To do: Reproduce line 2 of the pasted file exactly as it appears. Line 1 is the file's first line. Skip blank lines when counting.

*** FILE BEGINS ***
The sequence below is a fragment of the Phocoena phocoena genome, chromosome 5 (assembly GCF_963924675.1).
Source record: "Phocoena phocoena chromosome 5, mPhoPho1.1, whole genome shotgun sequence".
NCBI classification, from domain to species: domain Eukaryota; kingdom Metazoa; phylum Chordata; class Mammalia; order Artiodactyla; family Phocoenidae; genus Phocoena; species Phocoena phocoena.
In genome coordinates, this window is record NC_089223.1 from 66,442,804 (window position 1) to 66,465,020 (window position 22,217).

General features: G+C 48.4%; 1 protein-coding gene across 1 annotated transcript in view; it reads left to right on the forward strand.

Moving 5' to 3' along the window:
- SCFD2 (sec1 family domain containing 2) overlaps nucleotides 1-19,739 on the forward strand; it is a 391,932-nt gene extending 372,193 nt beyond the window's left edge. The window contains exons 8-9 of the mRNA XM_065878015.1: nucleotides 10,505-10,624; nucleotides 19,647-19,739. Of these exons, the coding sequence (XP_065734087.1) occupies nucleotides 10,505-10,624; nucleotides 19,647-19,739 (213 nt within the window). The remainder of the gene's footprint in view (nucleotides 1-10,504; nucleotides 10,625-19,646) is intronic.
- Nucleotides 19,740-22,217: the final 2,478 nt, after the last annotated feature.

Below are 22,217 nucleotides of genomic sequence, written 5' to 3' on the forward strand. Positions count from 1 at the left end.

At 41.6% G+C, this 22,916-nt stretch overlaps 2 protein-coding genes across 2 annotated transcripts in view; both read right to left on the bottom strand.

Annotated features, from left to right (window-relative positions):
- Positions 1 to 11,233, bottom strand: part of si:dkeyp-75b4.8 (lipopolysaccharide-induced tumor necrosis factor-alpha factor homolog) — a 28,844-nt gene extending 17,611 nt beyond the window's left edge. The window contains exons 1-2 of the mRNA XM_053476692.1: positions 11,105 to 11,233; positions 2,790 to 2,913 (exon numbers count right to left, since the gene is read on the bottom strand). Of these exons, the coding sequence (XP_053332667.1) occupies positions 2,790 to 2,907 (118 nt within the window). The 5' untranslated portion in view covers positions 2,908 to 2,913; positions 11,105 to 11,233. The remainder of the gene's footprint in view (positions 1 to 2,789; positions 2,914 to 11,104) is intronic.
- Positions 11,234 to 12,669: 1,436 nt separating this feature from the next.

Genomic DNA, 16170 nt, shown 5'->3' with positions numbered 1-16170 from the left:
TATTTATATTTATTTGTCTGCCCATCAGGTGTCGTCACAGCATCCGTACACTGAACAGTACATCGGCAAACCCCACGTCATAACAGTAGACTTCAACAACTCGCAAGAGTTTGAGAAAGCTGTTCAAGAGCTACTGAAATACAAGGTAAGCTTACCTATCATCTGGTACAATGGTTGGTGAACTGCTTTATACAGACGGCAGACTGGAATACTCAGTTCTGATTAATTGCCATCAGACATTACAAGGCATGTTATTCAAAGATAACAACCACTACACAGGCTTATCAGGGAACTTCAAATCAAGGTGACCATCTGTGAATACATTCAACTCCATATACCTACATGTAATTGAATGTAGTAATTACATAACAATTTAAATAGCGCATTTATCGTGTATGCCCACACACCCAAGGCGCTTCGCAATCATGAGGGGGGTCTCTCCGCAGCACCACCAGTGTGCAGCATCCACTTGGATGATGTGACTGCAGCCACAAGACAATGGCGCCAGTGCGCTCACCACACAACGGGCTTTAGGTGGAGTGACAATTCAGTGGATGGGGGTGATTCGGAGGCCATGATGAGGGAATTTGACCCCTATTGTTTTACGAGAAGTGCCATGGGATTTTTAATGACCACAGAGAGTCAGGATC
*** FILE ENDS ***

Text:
Source record: "Phocoena phocoena chromosome 5, mPhoPho1.1, whole genome shotgun sequence".